Our lives aren’t what we expected them to look like 6 months ago.
But we’re settled. We have 2 incomes, and a fully furnished apartment. We buy groceries and have to avoid patches of ice. I work in sales, something I’ve never dreamed of, and Sheri is cutting hair in a salon, just like she’s done for years. We wear coats and close-toed shoes, and we have no current affiliation with any Christian organization other than the International church we checked out last Sunday.
Even the location was entirely off our current radar. Which almost makes me forget that I’ve always dreamed of coming here.
Mongolia was something of a travel Timbuktu for me in college. And I know I’m not alone in this. For as many people who tell us “Mongolia, how random,” there’s just as many that say “Mongolia is at the top of my list.” And in the most amazing way, we are living that blessing of proffered dream gratification, in a way I had never imagined and almost entirely forgotten about.
To me, Mongolia was something of an extreme, which is to say it was the most appealing. As the least densely populated country on the planet, it was an unbelievable expanse of wide-open wilderness on an unimaginably large scale, treeless rolling hills for thousands of miles making a carpet of green, the Gobi Desert in the south, host to wild winter camels that sprint for days through the wind-blown snow dusted dunes, the Altai mountains to the west where native Kazakhs still hunt with giant golden eagles for ammunition, thousands of years of bloody conquest and almost no architectural history to show for it, windswept, sun-kissed faces of age-old nomads, impossibly vast starry night skies, wild horses and endless horizons, and houses that pick up and move like they were being blown by the wind, the country’s one real city in constant ebb and flow from the coming and going districts of nomadic herders. Mongolia, to me, was the world at its most fantastic, at its most wild, at its most scintillatingly alluring.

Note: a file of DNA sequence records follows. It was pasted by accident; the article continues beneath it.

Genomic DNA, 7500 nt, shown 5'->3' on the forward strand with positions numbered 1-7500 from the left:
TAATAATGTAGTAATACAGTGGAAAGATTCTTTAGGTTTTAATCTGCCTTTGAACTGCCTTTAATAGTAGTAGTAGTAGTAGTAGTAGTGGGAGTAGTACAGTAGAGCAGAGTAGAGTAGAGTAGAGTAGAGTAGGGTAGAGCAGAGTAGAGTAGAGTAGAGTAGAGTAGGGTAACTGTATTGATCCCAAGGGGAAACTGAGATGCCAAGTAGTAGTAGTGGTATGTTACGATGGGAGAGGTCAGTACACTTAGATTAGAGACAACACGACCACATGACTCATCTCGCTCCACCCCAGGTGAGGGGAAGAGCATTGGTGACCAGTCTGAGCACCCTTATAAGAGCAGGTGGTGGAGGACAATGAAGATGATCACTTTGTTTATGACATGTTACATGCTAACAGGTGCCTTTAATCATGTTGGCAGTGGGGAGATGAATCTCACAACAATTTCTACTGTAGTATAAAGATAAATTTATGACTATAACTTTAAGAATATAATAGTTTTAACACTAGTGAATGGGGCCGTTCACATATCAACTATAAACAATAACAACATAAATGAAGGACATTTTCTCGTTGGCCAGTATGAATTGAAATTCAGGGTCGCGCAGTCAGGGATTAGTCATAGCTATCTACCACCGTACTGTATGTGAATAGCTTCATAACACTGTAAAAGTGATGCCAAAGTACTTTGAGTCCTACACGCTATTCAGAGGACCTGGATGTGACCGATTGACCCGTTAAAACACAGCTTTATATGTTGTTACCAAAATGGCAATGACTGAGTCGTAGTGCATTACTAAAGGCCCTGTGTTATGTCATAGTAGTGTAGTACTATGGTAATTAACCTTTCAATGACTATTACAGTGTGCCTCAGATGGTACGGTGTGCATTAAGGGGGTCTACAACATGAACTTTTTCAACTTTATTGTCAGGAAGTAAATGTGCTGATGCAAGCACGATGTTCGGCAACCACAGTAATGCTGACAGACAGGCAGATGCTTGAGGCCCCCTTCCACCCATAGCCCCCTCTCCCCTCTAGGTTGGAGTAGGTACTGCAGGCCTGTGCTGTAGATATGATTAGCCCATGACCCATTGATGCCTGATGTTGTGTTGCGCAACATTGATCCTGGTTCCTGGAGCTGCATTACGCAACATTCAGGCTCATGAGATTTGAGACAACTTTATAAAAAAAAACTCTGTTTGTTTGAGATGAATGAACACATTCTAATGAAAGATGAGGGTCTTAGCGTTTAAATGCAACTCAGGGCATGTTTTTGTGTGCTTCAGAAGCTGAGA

I can recall the taste of those dreams so vividly, how much I longed to be here. And to actually be here, and more than that to be surprised to be here – it’s almost too terrific to take in.